Drug class: Angiotensin-converting–enzyme (ACE) inhibitors
Generic (Brand) names: captopril (Capoten), enalapril (Vasotec), lisinopril (Prinivil, Zestril), quinapril (Accupril), ramipril (Altace)
In systolic heart failure, the heart muscle becomes thin and weak, causing part of the heart muscle to balloon outward. As a result, the heart can’t pump strongly enough to send sufficient oxygen- and nutrient-rich blood throughout the body.
ACE inhibitors can stop these changes in the heart muscle from getting worse.
ACE inhibitors do two things in heart failure. They block the hormone that can cause weakening and scarring in the heart and kidneys over time. They also help relax blood vessels by helping your body eliminate excess water and sodium; and lower blood pressure. This lowers the strain on your heart and allows it to pump more efficiently.
ACE inhibitors improve heart failure symptoms, reduce your chances of being hospitalized, and can help you live longer.
Side effects may include:
- Dizziness, lightheadedness, fainting
- Persistent dry cough
- Angioedema, a rapid swelling in the face, neck, or tongue. This can be serious. Tell your provider immediately if it occurs.
Your provider will have told you what dose of this medication to take, and how many times per day to take it. The label on your medication bottle should also indicate how many pills to take, and how often.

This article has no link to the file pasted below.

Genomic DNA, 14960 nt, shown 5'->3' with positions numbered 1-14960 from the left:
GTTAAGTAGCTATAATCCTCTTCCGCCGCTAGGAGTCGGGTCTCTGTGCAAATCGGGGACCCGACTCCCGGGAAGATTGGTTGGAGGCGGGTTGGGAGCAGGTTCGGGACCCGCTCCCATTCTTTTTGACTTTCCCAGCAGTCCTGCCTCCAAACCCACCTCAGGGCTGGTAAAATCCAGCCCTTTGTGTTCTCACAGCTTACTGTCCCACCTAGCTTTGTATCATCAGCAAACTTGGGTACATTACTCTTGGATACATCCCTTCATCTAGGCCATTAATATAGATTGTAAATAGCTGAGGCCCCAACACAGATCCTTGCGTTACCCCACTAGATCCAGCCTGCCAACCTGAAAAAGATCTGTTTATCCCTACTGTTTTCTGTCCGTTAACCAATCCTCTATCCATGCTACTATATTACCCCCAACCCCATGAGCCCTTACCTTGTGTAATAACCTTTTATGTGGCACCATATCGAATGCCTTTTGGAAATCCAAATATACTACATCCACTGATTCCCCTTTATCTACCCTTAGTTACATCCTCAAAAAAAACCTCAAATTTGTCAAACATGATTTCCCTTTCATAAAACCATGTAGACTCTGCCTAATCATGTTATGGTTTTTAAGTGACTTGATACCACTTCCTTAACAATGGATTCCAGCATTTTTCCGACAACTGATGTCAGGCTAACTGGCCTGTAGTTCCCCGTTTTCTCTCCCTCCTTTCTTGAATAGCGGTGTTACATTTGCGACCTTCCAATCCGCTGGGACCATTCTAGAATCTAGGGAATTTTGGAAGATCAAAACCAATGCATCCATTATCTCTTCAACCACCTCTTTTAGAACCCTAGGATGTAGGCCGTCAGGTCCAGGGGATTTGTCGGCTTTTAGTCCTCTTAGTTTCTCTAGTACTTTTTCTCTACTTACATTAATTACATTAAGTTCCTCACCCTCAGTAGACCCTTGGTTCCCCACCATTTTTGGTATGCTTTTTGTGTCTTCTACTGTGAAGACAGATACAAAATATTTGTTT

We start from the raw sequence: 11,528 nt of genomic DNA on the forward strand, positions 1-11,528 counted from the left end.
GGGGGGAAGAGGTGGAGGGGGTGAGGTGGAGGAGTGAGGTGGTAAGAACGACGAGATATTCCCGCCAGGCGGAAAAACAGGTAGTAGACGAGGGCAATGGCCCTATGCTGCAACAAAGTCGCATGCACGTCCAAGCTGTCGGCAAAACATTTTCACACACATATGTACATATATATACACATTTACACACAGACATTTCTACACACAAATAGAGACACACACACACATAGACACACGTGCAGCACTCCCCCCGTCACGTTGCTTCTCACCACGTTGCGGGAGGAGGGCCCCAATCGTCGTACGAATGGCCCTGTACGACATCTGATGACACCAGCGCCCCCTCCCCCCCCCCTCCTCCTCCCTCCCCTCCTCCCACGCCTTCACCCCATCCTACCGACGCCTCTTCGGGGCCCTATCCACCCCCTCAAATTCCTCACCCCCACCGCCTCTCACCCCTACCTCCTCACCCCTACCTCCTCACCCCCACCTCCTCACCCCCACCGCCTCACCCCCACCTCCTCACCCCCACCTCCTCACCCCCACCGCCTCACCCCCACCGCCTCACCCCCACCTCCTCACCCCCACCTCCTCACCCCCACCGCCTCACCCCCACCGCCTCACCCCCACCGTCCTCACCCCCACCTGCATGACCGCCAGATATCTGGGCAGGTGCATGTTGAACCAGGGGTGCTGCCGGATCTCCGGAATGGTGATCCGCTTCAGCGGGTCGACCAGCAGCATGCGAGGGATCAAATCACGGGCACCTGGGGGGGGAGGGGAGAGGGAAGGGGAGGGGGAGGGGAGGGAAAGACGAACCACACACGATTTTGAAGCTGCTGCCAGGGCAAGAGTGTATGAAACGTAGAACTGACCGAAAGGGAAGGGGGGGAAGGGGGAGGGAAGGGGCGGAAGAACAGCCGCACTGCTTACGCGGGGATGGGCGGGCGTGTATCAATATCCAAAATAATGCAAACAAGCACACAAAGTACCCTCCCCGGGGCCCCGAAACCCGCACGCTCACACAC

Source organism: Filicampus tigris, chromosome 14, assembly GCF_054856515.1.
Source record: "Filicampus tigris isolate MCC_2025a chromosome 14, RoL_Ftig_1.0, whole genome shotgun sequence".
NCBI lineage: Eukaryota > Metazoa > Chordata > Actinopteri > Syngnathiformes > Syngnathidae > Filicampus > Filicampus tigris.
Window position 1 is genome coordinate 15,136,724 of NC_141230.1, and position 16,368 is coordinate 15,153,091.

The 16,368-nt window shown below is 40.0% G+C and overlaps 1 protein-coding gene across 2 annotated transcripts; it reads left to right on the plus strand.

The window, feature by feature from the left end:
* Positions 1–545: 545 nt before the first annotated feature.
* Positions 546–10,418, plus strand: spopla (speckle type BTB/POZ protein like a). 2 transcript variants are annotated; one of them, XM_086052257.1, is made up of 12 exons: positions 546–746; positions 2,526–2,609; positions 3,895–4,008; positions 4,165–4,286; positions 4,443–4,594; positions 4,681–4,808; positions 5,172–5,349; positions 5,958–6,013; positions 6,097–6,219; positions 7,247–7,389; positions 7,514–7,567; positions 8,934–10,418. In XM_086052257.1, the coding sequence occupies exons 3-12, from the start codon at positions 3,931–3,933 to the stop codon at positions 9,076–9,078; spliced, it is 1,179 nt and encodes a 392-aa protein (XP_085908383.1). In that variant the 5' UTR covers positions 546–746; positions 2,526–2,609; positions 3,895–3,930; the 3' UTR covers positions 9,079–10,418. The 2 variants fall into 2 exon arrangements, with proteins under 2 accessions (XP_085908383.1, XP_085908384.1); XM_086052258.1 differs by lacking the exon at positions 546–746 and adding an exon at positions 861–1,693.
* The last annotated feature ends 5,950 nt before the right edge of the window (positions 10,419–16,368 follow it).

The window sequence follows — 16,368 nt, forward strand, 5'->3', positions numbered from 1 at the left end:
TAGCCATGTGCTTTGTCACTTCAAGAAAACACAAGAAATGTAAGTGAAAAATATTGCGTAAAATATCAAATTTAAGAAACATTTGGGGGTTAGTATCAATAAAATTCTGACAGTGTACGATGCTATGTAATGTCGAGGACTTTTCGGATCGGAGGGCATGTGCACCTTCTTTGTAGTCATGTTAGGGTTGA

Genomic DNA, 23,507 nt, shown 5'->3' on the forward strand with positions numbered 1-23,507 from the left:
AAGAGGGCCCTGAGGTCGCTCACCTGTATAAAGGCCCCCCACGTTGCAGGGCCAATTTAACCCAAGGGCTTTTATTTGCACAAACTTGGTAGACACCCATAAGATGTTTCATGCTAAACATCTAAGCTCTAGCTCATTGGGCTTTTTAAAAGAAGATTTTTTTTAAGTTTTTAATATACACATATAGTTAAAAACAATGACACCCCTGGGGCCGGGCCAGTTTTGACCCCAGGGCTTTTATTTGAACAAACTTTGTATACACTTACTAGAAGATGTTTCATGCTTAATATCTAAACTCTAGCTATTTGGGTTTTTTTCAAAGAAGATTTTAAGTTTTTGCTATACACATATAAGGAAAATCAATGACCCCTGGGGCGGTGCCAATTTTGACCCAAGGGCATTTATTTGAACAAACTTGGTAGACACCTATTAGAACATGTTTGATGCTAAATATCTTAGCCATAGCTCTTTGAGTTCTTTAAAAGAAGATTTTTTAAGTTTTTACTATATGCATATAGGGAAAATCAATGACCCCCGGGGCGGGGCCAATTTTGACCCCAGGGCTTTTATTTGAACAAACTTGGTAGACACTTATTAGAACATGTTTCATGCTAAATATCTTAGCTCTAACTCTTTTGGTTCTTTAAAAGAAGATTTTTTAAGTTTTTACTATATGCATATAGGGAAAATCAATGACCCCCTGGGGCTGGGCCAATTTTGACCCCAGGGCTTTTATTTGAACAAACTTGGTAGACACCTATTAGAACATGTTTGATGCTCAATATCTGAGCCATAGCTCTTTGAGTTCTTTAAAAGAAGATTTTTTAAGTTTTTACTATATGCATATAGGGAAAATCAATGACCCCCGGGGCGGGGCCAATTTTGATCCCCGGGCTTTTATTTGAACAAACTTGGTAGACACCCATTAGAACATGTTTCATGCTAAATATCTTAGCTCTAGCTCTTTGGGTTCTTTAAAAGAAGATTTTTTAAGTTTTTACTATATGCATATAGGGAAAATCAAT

Over time, your provider may adjust your dose.
Make sure the dose you need to take matches the strength of the tablets in your bottle. If the strength of your tablet does not match the dose you have been prescribed, you may need to split the pill and have only part of it, or take more than one pill. Always remember to consult your provider if you are unclear about what your most recent dose of ACE inhibitor is.
Take this medication on an empty stomach.
Tell your provider if you experience side effects. He or she may be able to switch you to a different drug class, switch you to a different drug within this class, or adjust your dose.
This medication causes your body to retain potassium. High blood levels of potassium can be dangerous. Notify your provider immediately if you experience any new or worsening weakness, fatigue, or palpitations.
You provider may ask you to monitor your blood pressure at home to make sure it is not too low.
You may also need blood tests to check your potassium levels and kidney function.
In the short term, you may not feel different if you do not take this medication as directed. Over time, however, you will feel worse and be at greater risk for hospitalization. Your heart failure will also continue to progress.